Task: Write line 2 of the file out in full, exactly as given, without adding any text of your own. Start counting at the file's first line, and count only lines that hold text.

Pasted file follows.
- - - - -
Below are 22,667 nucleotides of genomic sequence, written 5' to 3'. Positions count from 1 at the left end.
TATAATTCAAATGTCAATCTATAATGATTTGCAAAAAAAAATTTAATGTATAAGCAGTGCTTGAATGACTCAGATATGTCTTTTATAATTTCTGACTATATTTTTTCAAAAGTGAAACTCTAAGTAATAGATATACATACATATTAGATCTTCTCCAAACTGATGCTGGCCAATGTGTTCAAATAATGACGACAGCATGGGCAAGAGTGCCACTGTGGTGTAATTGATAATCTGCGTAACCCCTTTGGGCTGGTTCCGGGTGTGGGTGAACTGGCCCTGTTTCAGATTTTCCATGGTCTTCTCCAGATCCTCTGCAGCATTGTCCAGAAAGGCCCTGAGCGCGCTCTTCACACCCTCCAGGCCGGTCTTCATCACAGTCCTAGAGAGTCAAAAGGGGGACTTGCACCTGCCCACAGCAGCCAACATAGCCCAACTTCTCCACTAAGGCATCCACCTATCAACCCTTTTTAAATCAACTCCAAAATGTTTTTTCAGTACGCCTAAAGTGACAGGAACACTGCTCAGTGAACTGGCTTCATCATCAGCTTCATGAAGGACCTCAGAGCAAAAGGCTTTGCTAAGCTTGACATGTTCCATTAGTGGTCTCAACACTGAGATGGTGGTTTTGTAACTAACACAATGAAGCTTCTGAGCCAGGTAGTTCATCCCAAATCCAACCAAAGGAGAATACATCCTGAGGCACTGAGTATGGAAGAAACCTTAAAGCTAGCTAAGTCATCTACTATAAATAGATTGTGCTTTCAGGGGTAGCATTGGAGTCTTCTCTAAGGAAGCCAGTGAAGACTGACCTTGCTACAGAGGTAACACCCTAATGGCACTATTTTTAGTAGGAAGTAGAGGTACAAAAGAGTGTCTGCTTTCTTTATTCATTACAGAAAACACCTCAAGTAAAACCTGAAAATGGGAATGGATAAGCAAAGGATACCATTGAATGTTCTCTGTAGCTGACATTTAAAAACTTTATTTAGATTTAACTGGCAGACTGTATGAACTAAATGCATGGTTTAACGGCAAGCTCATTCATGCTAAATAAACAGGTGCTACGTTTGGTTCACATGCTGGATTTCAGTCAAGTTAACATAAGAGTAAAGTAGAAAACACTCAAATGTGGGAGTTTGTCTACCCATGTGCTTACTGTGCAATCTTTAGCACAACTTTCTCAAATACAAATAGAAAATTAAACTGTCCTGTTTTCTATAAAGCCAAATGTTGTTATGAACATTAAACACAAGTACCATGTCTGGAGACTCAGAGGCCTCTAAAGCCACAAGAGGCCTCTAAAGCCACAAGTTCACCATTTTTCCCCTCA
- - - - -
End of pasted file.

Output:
TATAATTCAAATGTCAATCTATAATGATTTGCAAAAAAAAATTTAATGTATAAGCAGTGCTTGAATGACTCAGATATGTCTTTTATAATTTCTGACTATATTTTTTCAAAAGTGAAACTCTAAGTAATAGATATACATACATATTAGATCTTCTCCAAACTGATGCTGGCCAATGTGTTCAAATAATGACGACAGCATGGGCAAGAGTGCCACTGTGGTGTAATTGATAATCTGCGTAACCCCTTTGGGCTGGTTCCGGGTGTGGGTGAACTGGCCCTGTTTCAGATTTTCCATGGTCTTCTCCAGATCCTCTGCAGCATTGTCCAGAAAGGCCCTGAGCGCGCTCTTCACACCCTCCAGGCCGGTCTTCATCACAGTCCTAGAGAGTCAAAAGGGGGACTTGCACCTGCCCACAGCAGCCAACATAGCCCAACTTCTCCACTAAGGCATCCACCTATCAACCCTTTTTAAATCAACTCCAAAATGTTTTTTCAGTACGCCTAAAGTGACAGGAACACTGCTCAGTGAACTGGCTTCATCATCAGCTTCATGAAGGACCTCAGAGCAAAAGGCTTTGCTAAGCTTGACATGTTCCATTAGTGGTCTCAACACTGAGATGGTGGTTTTGTAACTAACACAATGAAGCTTCTGAGCCAGGTAGTTCATCCCAAATCCAACCAAAGGAGAATACATCCTGAGGCACTGAGTATGGAAGAAACCTTAAAGCTAGCTAAGTCATCTACTATAAATAGATTGTGCTTTCAGGGGTAGCATTGGAGTCTTCTCTAAGGAAGCCAGTGAAGACTGACCTTGCTACAGAGGTAACACCCTAATGGCACTATTTTTAGTAGGAAGTAGAGGTACAAAAGAGTGTCTGCTTTCTTTATTCATTACAGAAAACACCTCAAGTAAAACCTGAAAATGGGAATGGATAAGCAAAGGATACCATTGAATGTTCTCTGTAGCTGACATTTAAAAACTTTATTTAGATTTAACTGGCAGACTGTATGAACTAAATGCATGGTTTAACGGCAAGCTCATTCATGCTAAATAAACAGGTGCTACGTTTGGTTCACATGCTGGATTTCAGTCAAGTTAACATAAGAGTAAAGTAGAAAACACTCAAATGTGGGAGTTTGTCTACCCATGTGCTTACTGTGCAATCTTTAGCACAACTTTCTCAAATACAAATAGAAAATTAAACTGTCCTGTTTTCTATAAAGCCAAATGTTGTTATGAACATTAAACACAAGTACCATGTCTGGAGACTCAGAGGCCTCTAAAGCCACAAGAGGCCTCTAAAGCCACAAGTTCACCATTTTTCCCCTCA